Maria Esther Andion Bueno (11 October 1939 – 8 June 2018) was a Brazilian professional tennis player. During her 11-year career in the 1950s and 1960s, she won 19 major titles (seven in women's singles, 11 in women's doubles, and one in mixed doubles), making her the most successful South American tennis player in history, and the only one to ever win Wimbledon.[1] Bueno was the year-end No. 1 female player in 1959 and 1960 and was known for her graceful style of play.[2]

Maria Esther Bueno
Bueno in 2016
Full nameMaria Esther Andion Bueno
Country (sports) Brazil
Born(1939-10-11)11 October 1939
São Paulo, Brazil
Died8 June 2018(2018-06-08) (aged 78)
São Paulo, Brazil
Height1.70 m (5 ft 7 in)
Turned pro1950
PlaysRight-handed (one-handed backhand)
Int. Tennis HoF1978 (member page)
Career titles63
Highest rankingNo. 1 (1959)
Grand Slam singles results
Australian OpenF (1965)
French OpenF (1964)
WimbledonW (1959, 1960, 1964)
US OpenW (1959, 1963, 1964, 1966)
Grand Slam doubles results
Australian OpenW (1960)
French OpenW (1960)
WimbledonW (1958, 1960, 1963, 1965, 1966)
US OpenW (1960, 1962, 1966, 1968)
Grand Slam mixed doubles results
Australian OpenSF (1960)
French OpenW (1960)
WimbledonF (1959, 1960, 1967)
US OpenF (1958, 1960)

In 1960, Bueno became the first woman to win the Grand Slam in doubles (all four majors in a year), three of them partnering Darlene Hard and one with Christine Truman.[3]

Tennis career edit

Bueno in July 1964 at a tournament in the Netherlands.

Bueno was born in São Paulo.[4] Her father, a businessman, was a keen club tennis player.[5] Her elder brother Pedro was also a tennis player.[5] She began playing tennis aged six[4][6] at the Clube de Regatas Tiete in São Paulo and, without having received any formal training, won her first tournament at age 12.[7] She was 15 when she won her country's women's singles championship.[8] She first went abroad in 1957 at age 17 and won the Orange Bowl juniors tournament in Florida, USA.[9][10]

Joining the international circuit in 1958, Bueno won the singles title at the Italian Championships.[a] The same year she gained the first of her Grand Slam titles, winning the women's doubles at Wimbledon with Althea Gibson.[12] The following year, Bueno won her first singles title at Wimbledon, defeating Darlene Hard in the final.[13] She also won the singles title at the U.S. Championships after a straight-sets victory in the final against Christine Truman, earning the World No. 1 ranking for 1959 and the Associated Press Female Athlete of the Year award.[14] Bueno was the first non-North-American woman to win both Wimbledon and the U.S. Championships in the same calendar year. In her native Brazil, she returned as a national heroine, honored by the country's president and given a ticker-tape parade on the streets of São Paulo.[15]

According to Lance Tingay of the Daily Telegraph and the Daily Mail and Bud Collins, Bueno was ranked in the world top ten from 1958 through 1960 and from 1962 through 1968, reaching a career high of World No. 1 in those rankings in 1959 and 1960.[16] The International Tennis Hall of Fame also lists her as the top ranked player in 1964 (after losing the final at the French Championships and winning both Wimbledon and the U.S. Championships) and 1966.

Bueno won the singles title at Wimbledon three times and at the U.S. Championships four times.[7] She was a singles finalist at the Australian Championships and the French Championships, losing both finals to Margaret Smith. Bueno reached at least the quarterfinals in each of the first 26 Grand Slam singles tournaments she played.[8] This streak ended at Wimbledon in 1967 when she lost in the fourth round because of an arm injury.[citation needed]

As a doubles player, Bueno won twelve Grand Slam championships with six different partners. In 1960, she became the first woman to win the women's doubles title at all four Grand Slam tournaments in the same calendar year, partnered with Christine Truman at the Australian Championships and Hard at the French Championships, Wimbledon, and the U.S. Championships.[17]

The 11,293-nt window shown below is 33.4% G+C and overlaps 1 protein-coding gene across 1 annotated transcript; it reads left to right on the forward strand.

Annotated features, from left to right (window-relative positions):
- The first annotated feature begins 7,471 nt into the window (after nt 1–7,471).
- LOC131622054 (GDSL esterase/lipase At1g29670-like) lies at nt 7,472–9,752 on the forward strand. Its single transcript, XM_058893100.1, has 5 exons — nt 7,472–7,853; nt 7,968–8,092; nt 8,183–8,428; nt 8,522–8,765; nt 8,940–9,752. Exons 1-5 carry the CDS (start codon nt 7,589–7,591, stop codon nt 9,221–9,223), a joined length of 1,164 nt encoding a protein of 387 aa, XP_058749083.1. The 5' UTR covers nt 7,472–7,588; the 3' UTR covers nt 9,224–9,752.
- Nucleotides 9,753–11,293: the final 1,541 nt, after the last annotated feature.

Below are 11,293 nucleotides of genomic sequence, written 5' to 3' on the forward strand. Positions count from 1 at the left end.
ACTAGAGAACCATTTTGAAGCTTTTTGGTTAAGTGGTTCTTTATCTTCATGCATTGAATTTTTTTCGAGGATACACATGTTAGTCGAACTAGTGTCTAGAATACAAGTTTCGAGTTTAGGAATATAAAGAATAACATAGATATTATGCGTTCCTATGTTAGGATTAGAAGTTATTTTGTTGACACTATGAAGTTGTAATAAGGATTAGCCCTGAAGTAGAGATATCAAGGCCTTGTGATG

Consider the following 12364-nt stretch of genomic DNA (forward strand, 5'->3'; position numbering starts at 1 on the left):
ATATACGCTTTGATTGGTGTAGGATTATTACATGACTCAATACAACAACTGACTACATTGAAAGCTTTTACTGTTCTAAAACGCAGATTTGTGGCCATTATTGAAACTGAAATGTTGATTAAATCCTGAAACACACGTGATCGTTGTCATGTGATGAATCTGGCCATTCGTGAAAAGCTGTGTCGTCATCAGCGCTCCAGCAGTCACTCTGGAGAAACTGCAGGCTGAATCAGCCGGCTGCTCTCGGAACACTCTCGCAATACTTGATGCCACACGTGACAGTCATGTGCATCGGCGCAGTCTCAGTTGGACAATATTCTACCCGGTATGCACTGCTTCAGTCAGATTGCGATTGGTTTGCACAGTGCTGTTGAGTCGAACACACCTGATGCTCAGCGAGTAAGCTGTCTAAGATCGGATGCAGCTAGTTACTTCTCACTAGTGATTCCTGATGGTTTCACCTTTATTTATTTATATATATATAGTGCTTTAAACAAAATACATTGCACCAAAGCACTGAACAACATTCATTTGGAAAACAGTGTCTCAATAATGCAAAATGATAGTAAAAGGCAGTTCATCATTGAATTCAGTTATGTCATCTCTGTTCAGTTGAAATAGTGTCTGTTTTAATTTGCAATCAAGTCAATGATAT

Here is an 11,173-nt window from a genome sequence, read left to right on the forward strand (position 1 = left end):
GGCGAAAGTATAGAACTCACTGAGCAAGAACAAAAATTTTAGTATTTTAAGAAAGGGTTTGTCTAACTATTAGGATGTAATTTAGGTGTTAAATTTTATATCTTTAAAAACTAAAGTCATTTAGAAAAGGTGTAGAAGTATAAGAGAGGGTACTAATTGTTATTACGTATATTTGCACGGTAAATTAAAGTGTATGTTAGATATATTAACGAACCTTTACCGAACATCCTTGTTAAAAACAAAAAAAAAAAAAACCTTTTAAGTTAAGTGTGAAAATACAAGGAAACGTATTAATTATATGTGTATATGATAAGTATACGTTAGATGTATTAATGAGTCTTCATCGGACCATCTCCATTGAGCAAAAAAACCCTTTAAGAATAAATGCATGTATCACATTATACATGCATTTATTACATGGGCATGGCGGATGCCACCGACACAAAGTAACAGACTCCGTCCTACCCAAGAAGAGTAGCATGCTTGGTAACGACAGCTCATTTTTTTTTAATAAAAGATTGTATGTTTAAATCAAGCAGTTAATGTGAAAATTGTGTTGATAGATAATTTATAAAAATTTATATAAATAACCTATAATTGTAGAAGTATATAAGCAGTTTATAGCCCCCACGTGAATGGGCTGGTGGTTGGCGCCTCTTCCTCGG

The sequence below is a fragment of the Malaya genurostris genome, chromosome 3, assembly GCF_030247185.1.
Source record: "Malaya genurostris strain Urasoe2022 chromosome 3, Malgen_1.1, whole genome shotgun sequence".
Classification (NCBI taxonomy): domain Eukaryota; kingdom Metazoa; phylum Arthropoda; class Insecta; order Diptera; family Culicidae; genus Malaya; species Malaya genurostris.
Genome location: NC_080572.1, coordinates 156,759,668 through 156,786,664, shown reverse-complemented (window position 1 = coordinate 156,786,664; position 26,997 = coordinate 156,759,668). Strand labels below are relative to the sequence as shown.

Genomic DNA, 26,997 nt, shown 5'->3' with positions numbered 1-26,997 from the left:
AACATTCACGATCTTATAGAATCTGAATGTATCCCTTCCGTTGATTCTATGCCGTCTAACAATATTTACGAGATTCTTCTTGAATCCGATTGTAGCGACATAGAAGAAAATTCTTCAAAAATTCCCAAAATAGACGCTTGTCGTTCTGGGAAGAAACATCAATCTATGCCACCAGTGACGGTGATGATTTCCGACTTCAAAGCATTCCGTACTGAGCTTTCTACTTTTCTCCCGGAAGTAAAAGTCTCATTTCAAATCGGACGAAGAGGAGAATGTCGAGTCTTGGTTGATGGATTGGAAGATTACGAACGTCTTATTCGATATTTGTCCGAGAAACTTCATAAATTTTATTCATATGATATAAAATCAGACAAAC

Her playing career was affected by various arm and leg injuries.[6][8] She played only intermittently after 1968; her final tournament win was the Japan Open in 1974, her only professional win.[4][8] She retired from playing in 1977.[18]

Her playing style was described as bold and aggressive; she had a hard serve, was a strong volleyer, and often came into the net.[8] Bud Collins described her as "incomparably balletic and flamboyant".[8] She did not use a coach,[6][8] and attributed her speed on the court to training with men.[6] The American player Billie Jean King acknowledged her as an influence.[19] She was also known for her on-court style, wearing tennis dresses designed by Ted Tinling.[6][8]

Later career edit

Bueno worked as a commentator for SporTV, a Brazilian cable television sports channel.[18]

Death edit

Bueno died on 8 June 2018, aged 78, at a hospital in São Paulo, Brazil, where she had been admitted for mouth cancer.[20][4] She was diagnosed in 2016 with virulent Merkel-cell carcinoma, a rare and highly aggressive skin cancer.[21] A minute's applause in honour of Bueno was held as a tribute before the Women's Singles final at the 2018 French Open the day after her death.[22]

Honours edit

In 1959 Correios do Brasil issued a postal stamp honouring her title at the Wimbledon Ladies Singles Championships.[8] That same year the Associated Press voted her Female Athlete of the Year.[20] In 1978, Bueno was inducted into the International Tennis Hall of Fame in Newport, Rhode Island.[8]

Bueno was awarded the International Club's prestigious Jean Borotra Sportsmanship Award in 2003.

The Seniors World Team Championships for the women's 50 age category is named "Maria Esther Bueno Cup" by the International Tennis Federation (ITF) in her honour.[23] In 2015 the centre court of the Olympic Tennis Centre in Rio de Janeiro was named after her.[24]

In October 2018, Maria Esther Bueno received the Medal of Sporting Merit from the Chamber of Councilors of São Paulo, according to the Resolution 03/2014. The award is instituted within the scope of the Municipality of São Paulo, to be awarded annually to the entity or citizen of São Paulo in recognition of the relevance of services rendered in favor of sport in the Municipality of São Paulo, or that, in any case, have contributed to the aggrandizement of the sport or significantly encourage its practice, whether through personal goals achieved or activity with society.[25]

Grand Slam finals edit

Bueno won 19 and Loss 16 of her Grand Slam finals.[26][27] This represents a success rate of 54%.

Singles: 12 (7 titles, 5 runners-up) edit

Result Year Championship Surface Opponent Score
Won 1959 Wimbledon Grass   Darlene Hard 6–4, 6–3
Won 1959 U.S. Championships Grass   Christine Truman 6–1, 6–4
Won 1960 Wimbledon (2) Grass   Sandra Reynolds 8–6, 6–0
Loss 1960 U.S. Championships Grass   Darlene Hard 4–6, 12–10, 4–6
Won 1963 U.S. Championships (2) Grass   Margaret Court 7–5, 6–4
Loss 1964 French Championships Clay   Margaret Court 7–5, 1–6, 2–6
Won 1964 Wimbledon (3) Grass   Margaret Court 6–4, 7–9, 6–3